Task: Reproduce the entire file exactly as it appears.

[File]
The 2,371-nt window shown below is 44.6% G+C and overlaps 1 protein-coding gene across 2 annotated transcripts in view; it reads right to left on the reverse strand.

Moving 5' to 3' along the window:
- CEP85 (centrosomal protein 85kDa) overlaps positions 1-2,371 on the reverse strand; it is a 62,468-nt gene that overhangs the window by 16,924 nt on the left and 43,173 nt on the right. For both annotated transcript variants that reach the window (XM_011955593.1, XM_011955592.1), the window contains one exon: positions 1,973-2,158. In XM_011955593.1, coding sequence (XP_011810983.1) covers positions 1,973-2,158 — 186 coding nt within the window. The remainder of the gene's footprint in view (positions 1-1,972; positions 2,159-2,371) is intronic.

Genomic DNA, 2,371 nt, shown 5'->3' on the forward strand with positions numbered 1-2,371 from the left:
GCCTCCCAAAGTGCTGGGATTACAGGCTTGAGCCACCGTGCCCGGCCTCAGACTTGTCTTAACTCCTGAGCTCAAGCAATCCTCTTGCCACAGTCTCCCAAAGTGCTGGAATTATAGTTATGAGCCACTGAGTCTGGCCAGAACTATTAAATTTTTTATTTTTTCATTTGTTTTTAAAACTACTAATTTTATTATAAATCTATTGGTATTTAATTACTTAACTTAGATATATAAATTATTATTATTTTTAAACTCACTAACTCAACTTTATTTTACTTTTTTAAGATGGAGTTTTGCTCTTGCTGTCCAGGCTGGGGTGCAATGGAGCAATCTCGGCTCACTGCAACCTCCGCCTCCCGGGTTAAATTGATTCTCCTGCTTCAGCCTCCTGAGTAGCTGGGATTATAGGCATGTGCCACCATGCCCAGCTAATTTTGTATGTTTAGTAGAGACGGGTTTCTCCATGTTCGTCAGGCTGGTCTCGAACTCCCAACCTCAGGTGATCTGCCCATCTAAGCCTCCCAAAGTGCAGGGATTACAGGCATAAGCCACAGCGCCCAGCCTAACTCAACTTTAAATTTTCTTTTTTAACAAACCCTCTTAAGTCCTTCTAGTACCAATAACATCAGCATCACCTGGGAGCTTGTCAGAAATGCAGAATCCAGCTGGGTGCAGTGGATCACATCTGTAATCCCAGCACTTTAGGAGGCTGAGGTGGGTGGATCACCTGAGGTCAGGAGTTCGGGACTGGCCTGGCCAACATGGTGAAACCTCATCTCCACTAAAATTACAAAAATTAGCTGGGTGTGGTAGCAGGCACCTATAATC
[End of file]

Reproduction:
The 2,371-nt window shown below is 44.6% G+C and overlaps 1 protein-coding gene across 2 annotated transcripts in view; it reads right to left on the reverse strand.

Moving 5' to 3' along the window:
- CEP85 (centrosomal protein 85kDa) overlaps positions 1-2,371 on the reverse strand; it is a 62,468-nt gene that overhangs the window by 16,924 nt on the left and 43,173 nt on the right. For both annotated transcript variants that reach the window (XM_011955593.1, XM_011955592.1), the window contains one exon: positions 1,973-2,158. In XM_011955593.1, coding sequence (XP_011810983.1) covers positions 1,973-2,158 — 186 coding nt within the window. The remainder of the gene's footprint in view (positions 1-1,972; positions 2,159-2,371) is intronic.

Genomic DNA, 2,371 nt, shown 5'->3' on the forward strand with positions numbered 1-2,371 from the left:
GCCTCCCAAAGTGCTGGGATTACAGGCTTGAGCCACCGTGCCCGGCCTCAGACTTGTCTTAACTCCTGAGCTCAAGCAATCCTCTTGCCACAGTCTCCCAAAGTGCTGGAATTATAGTTATGAGCCACTGAGTCTGGCCAGAACTATTAAATTTTTTATTTTTTCATTTGTTTTTAAAACTACTAATTTTATTATAAATCTATTGGTATTTAATTACTTAACTTAGATATATAAATTATTATTATTTTTAAACTCACTAACTCAACTTTATTTTACTTTTTTAAGATGGAGTTTTGCTCTTGCTGTCCAGGCTGGGGTGCAATGGAGCAATCTCGGCTCACTGCAACCTCCGCCTCCCGGGTTAAATTGATTCTCCTGCTTCAGCCTCCTGAGTAGCTGGGATTATAGGCATGTGCCACCATGCCCAGCTAATTTTGTATGTTTAGTAGAGACGGGTTTCTCCATGTTCGTCAGGCTGGTCTCGAACTCCCAACCTCAGGTGATCTGCCCATCTAAGCCTCCCAAAGTGCAGGGATTACAGGCATAAGCCACAGCGCCCAGCCTAACTCAACTTTAAATTTTCTTTTTTAACAAACCCTCTTAAGTCCTTCTAGTACCAATAACATCAGCATCACCTGGGAGCTTGTCAGAAATGCAGAATCCAGCTGGGTGCAGTGGATCACATCTGTAATCCCAGCACTTTAGGAGGCTGAGGTGGGTGGATCACCTGAGGTCAGGAGTTCGGGACTGGCCTGGCCAACATGGTGAAACCTCATCTCCACTAAAATTACAAAAATTAGCTGGGTGTGGTAGCAGGCACCTATAATC